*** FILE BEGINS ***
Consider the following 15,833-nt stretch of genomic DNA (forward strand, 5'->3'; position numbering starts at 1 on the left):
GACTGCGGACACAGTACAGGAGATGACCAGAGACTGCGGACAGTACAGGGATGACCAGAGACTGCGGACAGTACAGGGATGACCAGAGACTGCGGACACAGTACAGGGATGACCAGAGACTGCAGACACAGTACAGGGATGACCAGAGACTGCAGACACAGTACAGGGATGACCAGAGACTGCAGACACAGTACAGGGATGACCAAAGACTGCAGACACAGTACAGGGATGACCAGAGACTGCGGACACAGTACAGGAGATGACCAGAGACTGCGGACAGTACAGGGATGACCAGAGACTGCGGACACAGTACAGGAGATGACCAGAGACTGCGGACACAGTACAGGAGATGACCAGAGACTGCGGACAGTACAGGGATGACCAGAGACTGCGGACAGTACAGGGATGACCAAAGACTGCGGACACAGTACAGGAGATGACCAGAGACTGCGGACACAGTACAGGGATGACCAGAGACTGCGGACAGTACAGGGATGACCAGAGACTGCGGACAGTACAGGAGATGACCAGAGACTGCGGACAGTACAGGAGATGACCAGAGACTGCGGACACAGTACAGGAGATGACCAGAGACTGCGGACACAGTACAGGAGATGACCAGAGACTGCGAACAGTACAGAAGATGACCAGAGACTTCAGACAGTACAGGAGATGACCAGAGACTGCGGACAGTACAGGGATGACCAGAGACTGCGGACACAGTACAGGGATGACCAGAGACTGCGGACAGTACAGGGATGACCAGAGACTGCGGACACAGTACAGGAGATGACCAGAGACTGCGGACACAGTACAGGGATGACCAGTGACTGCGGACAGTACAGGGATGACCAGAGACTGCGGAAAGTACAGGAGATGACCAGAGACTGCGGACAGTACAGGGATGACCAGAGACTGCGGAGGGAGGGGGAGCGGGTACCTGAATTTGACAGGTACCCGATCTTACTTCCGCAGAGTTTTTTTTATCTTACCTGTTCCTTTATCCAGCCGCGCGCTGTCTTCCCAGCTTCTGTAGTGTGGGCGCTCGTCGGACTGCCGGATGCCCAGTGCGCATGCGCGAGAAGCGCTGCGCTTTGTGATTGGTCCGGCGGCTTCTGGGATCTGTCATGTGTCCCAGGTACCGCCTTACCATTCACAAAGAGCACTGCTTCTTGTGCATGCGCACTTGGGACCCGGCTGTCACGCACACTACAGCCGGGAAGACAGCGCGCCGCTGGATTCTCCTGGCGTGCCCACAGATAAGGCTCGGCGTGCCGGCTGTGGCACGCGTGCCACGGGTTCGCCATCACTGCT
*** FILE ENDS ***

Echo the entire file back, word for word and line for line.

Consider the following 15,833-nt stretch of genomic DNA (forward strand, 5'->3'; position numbering starts at 1 on the left):
GACTGCGGACACAGTACAGGAGATGACCAGAGACTGCGGACAGTACAGGGATGACCAGAGACTGCGGACAGTACAGGGATGACCAGAGACTGCGGACACAGTACAGGGATGACCAGAGACTGCAGACACAGTACAGGGATGACCAGAGACTGCAGACACAGTACAGGGATGACCAGAGACTGCAGACACAGTACAGGGATGACCAAAGACTGCAGACACAGTACAGGGATGACCAGAGACTGCGGACACAGTACAGGAGATGACCAGAGACTGCGGACAGTACAGGGATGACCAGAGACTGCGGACACAGTACAGGAGATGACCAGAGACTGCGGACACAGTACAGGAGATGACCAGAGACTGCGGACAGTACAGGGATGACCAGAGACTGCGGACAGTACAGGGATGACCAAAGACTGCGGACACAGTACAGGAGATGACCAGAGACTGCGGACACAGTACAGGGATGACCAGAGACTGCGGACAGTACAGGGATGACCAGAGACTGCGGACAGTACAGGAGATGACCAGAGACTGCGGACAGTACAGGAGATGACCAGAGACTGCGGACACAGTACAGGAGATGACCAGAGACTGCGGACACAGTACAGGAGATGACCAGAGACTGCGAACAGTACAGAAGATGACCAGAGACTTCAGACAGTACAGGAGATGACCAGAGACTGCGGACAGTACAGGGATGACCAGAGACTGCGGACACAGTACAGGGATGACCAGAGACTGCGGACAGTACAGGGATGACCAGAGACTGCGGACACAGTACAGGAGATGACCAGAGACTGCGGACACAGTACAGGGATGACCAGTGACTGCGGACAGTACAGGGATGACCAGAGACTGCGGAAAGTACAGGAGATGACCAGAGACTGCGGACAGTACAGGGATGACCAGAGACTGCGGAGGGAGGGGGAGCGGGTACCTGAATTTGACAGGTACCCGATCTTACTTCCGCAGAGTTTTTTTTATCTTACCTGTTCCTTTATCCAGCCGCGCGCTGTCTTCCCAGCTTCTGTAGTGTGGGCGCTCGTCGGACTGCCGGATGCCCAGTGCGCATGCGCGAGAAGCGCTGCGCTTTGTGATTGGTCCGGCGGCTTCTGGGATCTGTCATGTGTCCCAGGTACCGCCTTACCATTCACAAAGAGCACTGCTTCTTGTGCATGCGCACTTGGGACCCGGCTGTCACGCACACTACAGCCGGGAAGACAGCGCGCCGCTGGATTCTCCTGGCGTGCCCACAGATAAGGCTCGGCGTGCCGGCTGTGGCACGCGTGCCACGGGTTCGCCATCACTGCT